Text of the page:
Let’s hope someday, somewhere, someone puts OPEB in context.

Education Matters for Prosperity

West Virginia lags behind much of the country in many areas, but one particular measure may explain many of the others; West Virginia’s workforce is poorly educated. 

West Virginia’s workforce is plagued by low wages. One explanation for the state’s low wages could be the low educational attainment of its workforce. Earnings increase with educational attainment. In West Virginia, workers with a college degree earn 63% more than workers with just a high school diploma.
 
 
However, in 2009, West Virginia ranked 46th in percent of its workforce with a college education, at 23.8%, compared to the national rate of 31.2%.
 
 
And, as it should be to no surprise, states with highly educated workforces tend to have higher wages.
 
 
This corresponds with the findings of a more rigorous study done at the Federal Reserve Bank of Cleveland which found that the knowledge base of a state’s population, particularly the relative proportion of workers with advanced degrees was the strongest determinant of higher income levels. The reasons? Highly educated workers tend to be more productive and innovative, making them more valuable to employers. A highly educated workforce is also more adaptable to downturns and changes in an economy, making a state’s economy more flexible overall.
 
Another finding from the report; taxes are not a significant factor in state income growth. Sounds familiar. In fact take a look at this chart, which is the same as the above chart, but swaps out educational attainment with business taxation levels
 
 
Not really a clear relationship. Remember that the next time someone argues that business tax cuts will translate into higher wages for workers.
 
So with the clear and hard to deny benefits of a highly educated workforce, is now the time to cut Pell Grants?

The $8 Billion OPEB Liability is Not Due Today

How many people understand this point? My guess, not many. An article in the Charleston Gazette this morning may help:

“The unfunded liabilities would be a problem if all state and local retirees went into retirement at once, but they won’t. Nor will state governments go out of business and hand underfunded pension plans over to a federal regulator, as happens in the private sector.  State and local governments are ongoing enterprises.”

The same could be said of West Virginia’s OPEB liability, which may be addressed this week. The $8 billion OPEB liability reflects the total projected cost of retiree health care benefits over the next 30 years. It is important to recognize that the growth of retiree health care costs is not happening in a vacuum; state and local budget will also grow over the next 30 years.

For example, the total shortfall in funding is $7.6 billion in FY 2011. In 2009, West Virginia’s GDP was $63.3 billion. Using a growth rate of 2.6% per year (which is modest given our 12-year annual state average of 4.3% from 1997-2009) and a 3.0% discount rate, our total output over the next 30 years would be about $1.8 trillion. Of this amount, the OPEB liability represents about 0.42% of future income. This implies that increased revenue equal to 42 cents of every $100 of future output would be enough to eliminate the shortfall. As I noted here, this does not imply that we should do nothing to control costs or that we should not find additional revenue.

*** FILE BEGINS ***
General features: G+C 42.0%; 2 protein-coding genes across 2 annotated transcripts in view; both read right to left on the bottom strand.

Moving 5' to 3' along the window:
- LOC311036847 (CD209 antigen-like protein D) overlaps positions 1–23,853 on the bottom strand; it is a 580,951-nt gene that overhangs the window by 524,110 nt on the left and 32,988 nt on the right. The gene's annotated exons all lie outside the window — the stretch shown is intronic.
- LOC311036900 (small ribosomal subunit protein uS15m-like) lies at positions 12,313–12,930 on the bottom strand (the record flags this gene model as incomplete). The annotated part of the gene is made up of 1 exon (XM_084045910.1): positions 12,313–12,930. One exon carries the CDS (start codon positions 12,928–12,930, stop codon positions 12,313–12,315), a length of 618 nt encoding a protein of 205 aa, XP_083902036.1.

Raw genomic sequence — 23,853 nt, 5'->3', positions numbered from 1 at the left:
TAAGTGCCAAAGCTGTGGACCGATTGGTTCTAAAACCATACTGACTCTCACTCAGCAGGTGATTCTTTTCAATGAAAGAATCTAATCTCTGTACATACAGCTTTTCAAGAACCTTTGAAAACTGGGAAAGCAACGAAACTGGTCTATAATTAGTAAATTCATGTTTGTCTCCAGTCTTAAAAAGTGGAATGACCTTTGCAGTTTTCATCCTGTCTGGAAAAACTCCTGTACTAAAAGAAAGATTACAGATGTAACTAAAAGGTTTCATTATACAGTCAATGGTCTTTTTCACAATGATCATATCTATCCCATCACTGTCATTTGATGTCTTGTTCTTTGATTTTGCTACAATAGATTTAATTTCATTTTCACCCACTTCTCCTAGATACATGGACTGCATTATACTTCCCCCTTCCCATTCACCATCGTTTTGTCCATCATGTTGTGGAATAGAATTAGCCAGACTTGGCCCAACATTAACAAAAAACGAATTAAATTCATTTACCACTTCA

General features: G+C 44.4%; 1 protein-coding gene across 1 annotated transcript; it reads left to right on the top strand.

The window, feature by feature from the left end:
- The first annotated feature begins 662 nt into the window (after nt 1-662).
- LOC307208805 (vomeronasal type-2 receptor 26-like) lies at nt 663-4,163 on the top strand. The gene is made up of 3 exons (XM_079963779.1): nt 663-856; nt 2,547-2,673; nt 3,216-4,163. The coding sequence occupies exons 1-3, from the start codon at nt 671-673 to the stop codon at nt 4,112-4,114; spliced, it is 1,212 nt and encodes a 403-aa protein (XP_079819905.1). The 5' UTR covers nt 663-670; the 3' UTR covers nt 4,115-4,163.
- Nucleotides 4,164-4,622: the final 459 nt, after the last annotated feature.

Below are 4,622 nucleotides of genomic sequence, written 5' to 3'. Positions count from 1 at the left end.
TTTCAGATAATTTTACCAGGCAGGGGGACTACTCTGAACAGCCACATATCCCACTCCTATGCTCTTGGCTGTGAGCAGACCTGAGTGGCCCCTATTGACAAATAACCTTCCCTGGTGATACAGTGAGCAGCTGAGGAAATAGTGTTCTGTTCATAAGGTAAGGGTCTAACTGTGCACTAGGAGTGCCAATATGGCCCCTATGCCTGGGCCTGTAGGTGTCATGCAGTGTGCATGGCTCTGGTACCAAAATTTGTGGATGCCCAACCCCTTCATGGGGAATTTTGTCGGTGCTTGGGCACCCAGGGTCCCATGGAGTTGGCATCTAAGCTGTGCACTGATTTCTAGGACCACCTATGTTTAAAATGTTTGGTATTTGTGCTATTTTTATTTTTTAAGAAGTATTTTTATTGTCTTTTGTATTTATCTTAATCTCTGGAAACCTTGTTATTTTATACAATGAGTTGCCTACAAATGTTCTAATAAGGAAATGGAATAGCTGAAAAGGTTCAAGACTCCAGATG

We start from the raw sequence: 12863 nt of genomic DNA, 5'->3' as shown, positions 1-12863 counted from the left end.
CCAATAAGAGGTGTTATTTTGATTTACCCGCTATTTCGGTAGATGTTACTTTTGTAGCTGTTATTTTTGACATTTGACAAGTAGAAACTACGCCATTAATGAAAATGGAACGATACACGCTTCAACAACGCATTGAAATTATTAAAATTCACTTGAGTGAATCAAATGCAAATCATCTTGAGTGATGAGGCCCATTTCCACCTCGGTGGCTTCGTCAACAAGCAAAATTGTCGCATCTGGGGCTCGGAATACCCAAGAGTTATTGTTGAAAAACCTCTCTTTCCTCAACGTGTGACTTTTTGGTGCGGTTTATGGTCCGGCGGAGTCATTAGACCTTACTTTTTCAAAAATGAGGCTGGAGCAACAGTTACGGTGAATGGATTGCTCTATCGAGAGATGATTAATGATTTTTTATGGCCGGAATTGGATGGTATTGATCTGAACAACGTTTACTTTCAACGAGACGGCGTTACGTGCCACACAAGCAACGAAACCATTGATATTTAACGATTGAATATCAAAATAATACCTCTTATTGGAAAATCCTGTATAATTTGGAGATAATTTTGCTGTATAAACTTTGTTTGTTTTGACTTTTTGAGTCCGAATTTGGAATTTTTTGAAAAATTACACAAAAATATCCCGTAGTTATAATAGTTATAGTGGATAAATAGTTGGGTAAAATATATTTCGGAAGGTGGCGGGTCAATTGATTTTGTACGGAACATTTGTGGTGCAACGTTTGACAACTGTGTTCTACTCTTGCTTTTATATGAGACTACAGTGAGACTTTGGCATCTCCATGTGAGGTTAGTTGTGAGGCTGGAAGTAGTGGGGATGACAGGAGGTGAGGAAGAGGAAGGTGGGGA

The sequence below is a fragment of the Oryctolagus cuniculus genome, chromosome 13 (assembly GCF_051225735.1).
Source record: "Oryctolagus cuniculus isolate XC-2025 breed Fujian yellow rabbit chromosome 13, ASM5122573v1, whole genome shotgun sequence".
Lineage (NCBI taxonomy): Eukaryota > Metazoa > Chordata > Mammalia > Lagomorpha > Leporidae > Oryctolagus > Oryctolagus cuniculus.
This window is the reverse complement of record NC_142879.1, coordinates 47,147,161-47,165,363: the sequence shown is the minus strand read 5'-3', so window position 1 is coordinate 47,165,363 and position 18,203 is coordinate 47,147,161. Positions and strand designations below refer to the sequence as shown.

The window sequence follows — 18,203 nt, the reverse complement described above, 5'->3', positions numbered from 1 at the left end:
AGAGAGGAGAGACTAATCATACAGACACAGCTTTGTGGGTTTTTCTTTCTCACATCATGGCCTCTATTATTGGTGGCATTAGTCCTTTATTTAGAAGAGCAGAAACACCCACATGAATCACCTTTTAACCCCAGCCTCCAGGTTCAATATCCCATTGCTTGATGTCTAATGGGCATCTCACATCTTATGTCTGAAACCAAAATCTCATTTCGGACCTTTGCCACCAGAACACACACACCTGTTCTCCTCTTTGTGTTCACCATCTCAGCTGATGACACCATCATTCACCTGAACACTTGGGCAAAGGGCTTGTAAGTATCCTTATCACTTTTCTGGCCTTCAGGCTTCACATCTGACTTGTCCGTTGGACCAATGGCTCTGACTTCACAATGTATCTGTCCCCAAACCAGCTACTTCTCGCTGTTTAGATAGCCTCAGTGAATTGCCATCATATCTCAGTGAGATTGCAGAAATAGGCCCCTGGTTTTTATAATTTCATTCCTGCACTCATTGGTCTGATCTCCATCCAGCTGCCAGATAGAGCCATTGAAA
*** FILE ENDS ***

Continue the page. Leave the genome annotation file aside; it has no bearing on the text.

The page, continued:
Another clarifying point made in the above article is the crucial difference between state governments and the private sector. Since private sector employers cannot raise new revenue easily, it makes sense to worry if pensions and OPEBs are not fully prefunded. A state, on the other hand, does not “go out of business” and they can always raise revenue through taxation (although this can be difficult).

The Property Tax Shift

There has been plenty of attention lately about unfair property tax assessments for homeowners, where even without a rate increase, a homeowner’s property tax bill jumps due to an increase in the assess value of the home. However, there is another issue with property taxes that has been going unnoticed. 

Since 1994, when the first statewide reappraisal was completed, the property tax base has been slowly shifting away from business property and towards homeowners. From 1994 to 2010, the total assessed value of Class II properties (owner-occupied residencies) increased by 163%, while the total assessed value of Class III and IV properties (predominately business property, both real and personal) grew much slower, increasing only 103%.
 
The result of this disparity in assessments has been a shift of the tax burden onto homeowners. In 1994, Class II properties made up about 31% of the property tax base, in 2010, their share had grown to nearly 40% (Figure 1). 
 
 
 
And since effective tax rates have been relatively flat for all property in WV, the share of total tax revenue from Class II properties increased from 19.6% to nearly 25% (Figure 2).
 
 

The shift of the property tax burden away from businesses and on to homeowners has been brought about, in part because of the preferential valuation of business property. Legislation like Senate Bill 465 and House Bill 3099 increase the number of facilities that qualify for salvage valuation treatment, which lowers the assessed value of their property and reduces their tax burden. Previous examples of this special treatment since 1994 include Coal Waste,Disposal Power Projects, Wind Power Projects, tools/dies/jigs/molds used in manufacturing, Qualified Capital Additions to Manufacturing Facilities, Special Aircraft Properties, and certain High-Technology Properties.